If you suffer from frequent nosebleeds and allergies, you’re probably wondering if the two are related. Do allergies make your nose bleed? The simple answer is yes; allergies can be a common cause of nosebleeds.

Our noses are filled with tiny blood vessels that can be easily irritated or damaged. Nosebleeds happen when our nasal membranes dry out and those small blood vessels are opened up. Dry nasal passages are a common result of an allergic reaction. If you suffer from allergies, the occasional nosebleed is nothing to worry about.

what kind of allergies can cause nosebleeds

What Kind of Allergies Cause Nosebleeds?

Most allergies related to the respiratory system can cause nosebleeds. Breathable allergens include things like:

  • Pollen
  • Dust Mites
  • Mold
  • Cockroach Waste
  • Animal Dander

As you take in allergens through your nasal cavity, your immune system kicks into overdrive, causing your sinuses to swell and an increase in mucus production. This makes it difficult to breathe and will prompt you to blow your nose. Aggressive or excessive nose blowing in response to feeling congestion ends up drying out your nose and causing the irritation that can eventually lead to a nosebleed.

what are the other causes for nose bleeding?

Other Causes of Nosebleeds

When answering the question of do allergies make your nose bleed, there are other potential causes which includes the following:

Thin or Dry Air & High Altitudes

Air present at high altitudes is often thin and dry. Prolonged exposure can cause your nose to dry out and irritate the blood vessels, resulting in bleeding. 

Excessive Nose Blowing or Picking

As previously stated, excessive nose blowing as a result of congestion caused by a cold, flu, or sinus infection can lead to irritation of the blood vessels in the nose. Additionally, excessive picking at the debris or crust accumulated in the nasal passages can cause lacerations to the nasal membrane, leading to nosebleeds. 


Acute facial or nasal trauma, such as a broken nose, can cause nosebleeds. While nosebleeds are normally no reason for alarm, bleeding caused by trauma should be treated by a medical care professional as soon as possible. 

Certain Medications

Nosebleeds can sometimes be a side effect of medication. Blood thinners specifically, can cause a person to be more susceptible to nosebleeds.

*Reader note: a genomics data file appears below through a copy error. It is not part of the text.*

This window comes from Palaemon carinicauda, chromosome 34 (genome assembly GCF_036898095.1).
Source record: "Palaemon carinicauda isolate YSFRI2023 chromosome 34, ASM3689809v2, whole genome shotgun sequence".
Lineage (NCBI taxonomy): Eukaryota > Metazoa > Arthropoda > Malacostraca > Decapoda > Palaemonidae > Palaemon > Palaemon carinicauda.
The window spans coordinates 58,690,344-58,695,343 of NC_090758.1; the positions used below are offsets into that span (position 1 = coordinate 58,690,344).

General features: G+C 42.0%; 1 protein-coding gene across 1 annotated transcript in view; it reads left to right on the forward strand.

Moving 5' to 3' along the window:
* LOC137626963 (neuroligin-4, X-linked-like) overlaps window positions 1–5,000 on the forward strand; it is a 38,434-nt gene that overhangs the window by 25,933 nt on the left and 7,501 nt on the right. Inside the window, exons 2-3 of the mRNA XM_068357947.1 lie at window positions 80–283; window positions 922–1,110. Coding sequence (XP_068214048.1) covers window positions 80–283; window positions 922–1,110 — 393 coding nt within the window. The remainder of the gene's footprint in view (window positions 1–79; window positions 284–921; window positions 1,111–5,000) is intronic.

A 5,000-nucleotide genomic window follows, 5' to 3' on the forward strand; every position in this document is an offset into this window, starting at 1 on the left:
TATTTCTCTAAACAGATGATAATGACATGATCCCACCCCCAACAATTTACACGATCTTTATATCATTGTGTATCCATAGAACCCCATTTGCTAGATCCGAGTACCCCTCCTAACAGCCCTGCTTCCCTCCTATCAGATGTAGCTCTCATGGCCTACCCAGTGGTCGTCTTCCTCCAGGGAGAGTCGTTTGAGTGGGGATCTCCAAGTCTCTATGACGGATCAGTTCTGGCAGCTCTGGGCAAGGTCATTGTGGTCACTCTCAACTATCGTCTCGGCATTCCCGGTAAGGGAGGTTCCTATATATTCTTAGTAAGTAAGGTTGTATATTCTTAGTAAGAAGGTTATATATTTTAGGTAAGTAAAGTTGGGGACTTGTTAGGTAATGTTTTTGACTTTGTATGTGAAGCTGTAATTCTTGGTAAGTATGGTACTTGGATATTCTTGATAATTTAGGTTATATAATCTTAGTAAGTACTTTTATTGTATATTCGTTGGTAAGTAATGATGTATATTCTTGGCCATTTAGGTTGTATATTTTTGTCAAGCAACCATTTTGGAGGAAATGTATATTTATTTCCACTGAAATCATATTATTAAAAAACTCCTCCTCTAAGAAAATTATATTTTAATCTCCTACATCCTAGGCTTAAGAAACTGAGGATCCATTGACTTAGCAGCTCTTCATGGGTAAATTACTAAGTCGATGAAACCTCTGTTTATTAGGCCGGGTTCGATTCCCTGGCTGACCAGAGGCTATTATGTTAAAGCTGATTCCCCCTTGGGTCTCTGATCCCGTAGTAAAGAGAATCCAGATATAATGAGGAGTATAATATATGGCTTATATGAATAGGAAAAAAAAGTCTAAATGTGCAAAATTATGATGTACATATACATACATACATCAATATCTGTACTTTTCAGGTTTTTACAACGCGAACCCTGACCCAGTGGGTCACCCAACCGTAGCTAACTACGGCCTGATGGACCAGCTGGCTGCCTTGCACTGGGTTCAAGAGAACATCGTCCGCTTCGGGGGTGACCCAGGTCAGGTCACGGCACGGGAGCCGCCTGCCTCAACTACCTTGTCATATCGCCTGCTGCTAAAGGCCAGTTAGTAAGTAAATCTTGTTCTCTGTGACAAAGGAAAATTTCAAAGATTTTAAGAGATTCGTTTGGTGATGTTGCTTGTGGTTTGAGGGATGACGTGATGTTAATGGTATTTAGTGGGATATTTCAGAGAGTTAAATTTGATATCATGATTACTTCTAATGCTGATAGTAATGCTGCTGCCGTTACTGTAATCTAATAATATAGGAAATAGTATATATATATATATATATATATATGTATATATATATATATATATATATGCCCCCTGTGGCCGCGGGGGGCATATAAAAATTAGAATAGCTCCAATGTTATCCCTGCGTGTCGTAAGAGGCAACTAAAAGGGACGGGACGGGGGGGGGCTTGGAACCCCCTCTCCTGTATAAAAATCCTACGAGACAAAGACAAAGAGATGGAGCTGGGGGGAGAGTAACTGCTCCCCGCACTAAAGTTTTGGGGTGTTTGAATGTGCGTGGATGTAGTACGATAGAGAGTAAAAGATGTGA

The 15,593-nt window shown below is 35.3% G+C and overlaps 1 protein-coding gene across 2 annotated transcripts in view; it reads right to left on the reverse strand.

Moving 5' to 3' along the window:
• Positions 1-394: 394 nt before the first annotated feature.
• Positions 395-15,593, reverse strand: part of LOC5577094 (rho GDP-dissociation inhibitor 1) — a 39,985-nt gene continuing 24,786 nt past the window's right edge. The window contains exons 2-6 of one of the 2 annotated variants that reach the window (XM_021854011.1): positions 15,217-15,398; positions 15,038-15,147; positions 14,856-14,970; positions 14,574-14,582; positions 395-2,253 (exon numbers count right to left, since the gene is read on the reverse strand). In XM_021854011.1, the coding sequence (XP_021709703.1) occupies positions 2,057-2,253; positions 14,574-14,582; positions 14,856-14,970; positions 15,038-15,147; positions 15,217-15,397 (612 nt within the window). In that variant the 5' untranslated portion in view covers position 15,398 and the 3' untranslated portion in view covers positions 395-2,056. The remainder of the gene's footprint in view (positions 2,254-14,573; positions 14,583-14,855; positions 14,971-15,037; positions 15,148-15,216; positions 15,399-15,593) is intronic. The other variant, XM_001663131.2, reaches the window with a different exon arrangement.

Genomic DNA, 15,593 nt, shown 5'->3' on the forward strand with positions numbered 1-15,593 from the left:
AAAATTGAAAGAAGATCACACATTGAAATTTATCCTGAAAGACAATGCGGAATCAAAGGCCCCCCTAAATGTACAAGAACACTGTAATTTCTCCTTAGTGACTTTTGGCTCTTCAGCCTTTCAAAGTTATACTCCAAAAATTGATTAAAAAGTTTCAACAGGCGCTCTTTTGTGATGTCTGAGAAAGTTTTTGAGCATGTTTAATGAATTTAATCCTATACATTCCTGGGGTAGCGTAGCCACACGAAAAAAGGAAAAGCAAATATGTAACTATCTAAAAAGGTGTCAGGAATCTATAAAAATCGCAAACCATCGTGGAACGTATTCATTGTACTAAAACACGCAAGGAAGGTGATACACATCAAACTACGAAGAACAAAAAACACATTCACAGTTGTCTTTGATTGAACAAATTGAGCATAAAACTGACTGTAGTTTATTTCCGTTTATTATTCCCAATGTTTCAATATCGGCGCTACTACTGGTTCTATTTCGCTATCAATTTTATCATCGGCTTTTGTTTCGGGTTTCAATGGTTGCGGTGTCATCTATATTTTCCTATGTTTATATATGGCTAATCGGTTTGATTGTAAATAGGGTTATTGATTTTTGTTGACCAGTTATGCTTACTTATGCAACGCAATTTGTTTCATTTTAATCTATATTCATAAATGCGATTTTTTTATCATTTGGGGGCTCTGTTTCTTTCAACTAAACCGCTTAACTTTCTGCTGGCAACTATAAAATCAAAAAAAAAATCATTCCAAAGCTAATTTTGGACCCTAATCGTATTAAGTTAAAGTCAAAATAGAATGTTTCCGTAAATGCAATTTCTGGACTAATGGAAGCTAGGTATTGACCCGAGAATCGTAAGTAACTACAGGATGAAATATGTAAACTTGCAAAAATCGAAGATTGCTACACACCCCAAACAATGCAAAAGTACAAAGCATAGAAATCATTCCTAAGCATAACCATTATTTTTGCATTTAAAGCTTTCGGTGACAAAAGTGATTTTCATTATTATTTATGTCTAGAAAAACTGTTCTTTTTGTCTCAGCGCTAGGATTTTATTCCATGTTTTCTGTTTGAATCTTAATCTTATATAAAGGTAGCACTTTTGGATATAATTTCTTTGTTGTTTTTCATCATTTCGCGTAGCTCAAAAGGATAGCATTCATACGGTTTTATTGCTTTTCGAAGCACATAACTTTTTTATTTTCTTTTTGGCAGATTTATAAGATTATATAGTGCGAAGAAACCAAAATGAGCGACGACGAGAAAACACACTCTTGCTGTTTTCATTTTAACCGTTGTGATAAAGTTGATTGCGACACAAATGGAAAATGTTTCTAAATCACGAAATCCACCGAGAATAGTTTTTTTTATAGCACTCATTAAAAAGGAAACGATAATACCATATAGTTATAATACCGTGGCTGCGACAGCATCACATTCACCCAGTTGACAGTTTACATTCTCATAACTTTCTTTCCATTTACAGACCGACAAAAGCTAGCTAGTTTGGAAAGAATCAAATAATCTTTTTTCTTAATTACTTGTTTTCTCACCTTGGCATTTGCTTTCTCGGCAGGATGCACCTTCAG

how to stop nose bleeding

How Do You Stop A Nosebleed From Allergies?

Whether or not they are caused by allergies, most nosebleeds can be stopped in a similar way. Stop a nosebleed by doing the following: 

  1. Get tissues or a clean towel to catch the blood flowing from the nose.
  2. Sit up or stand. It is important that you are not reclining in any way, as this decreases your risk of choking.
  3. Tilt your head forward, not backwards, and pinch the bridge of your nose. Breathe through your mouth. Apply pressure for 10 minutes and be sure to maintain pressure when checking to see if the nosebleed has stopped.

During a nosebleed, DO NOT blow your nose. This will further irritate your nasal passages and encourage bleeding. DO NOT tilt your head backwards, as this increases your chances of swallowing blood, which may cause you to begin coughing, choking, or vomiting. 

If your nosebleed lasts longer than10 minutes, you may be able to use a nasal spray to help constrict blood vessels. Follow the directions to administer treatment and continue to apply pressure. If the duration of your nosebleed exceeds 20 minutes, and the bleeding shows no sign of stopping, contact your doctor or a medical professional for immediate assistance.

follow these steps to prevent a nose bleed

Preventing Nosebleeds

To prevent nosebleeds, avoid causing excess irritation to the blood vessels in your nose. You can do this by preventing your nose membranes from drying out. A simple way to do this is by applying a thin layer of petroleum jelly or antibiotic ointment to the inside of your nostrils, particularly around the nasal septum

What To Do About Recurring Nosebleeds

If you are experiencing nosebleeds more than once a week, your nosebleeds can be described as frequent and recurring. This could be a sign of something more serious than allergies, and it is a good idea to schedule an appointment with your doctor. Your physician may recommend allergy testing or additional tests to help determine the underlying cause of the frequent bleeding.

Village Emergency Centers Handles Nosebleeds

So, do allergies make your nose bleed? Yes, they can. Is this a reason for alarm? Not in most cases. To get help with a nosebleed lasting longer than 20 minutes, head to a clinic near you.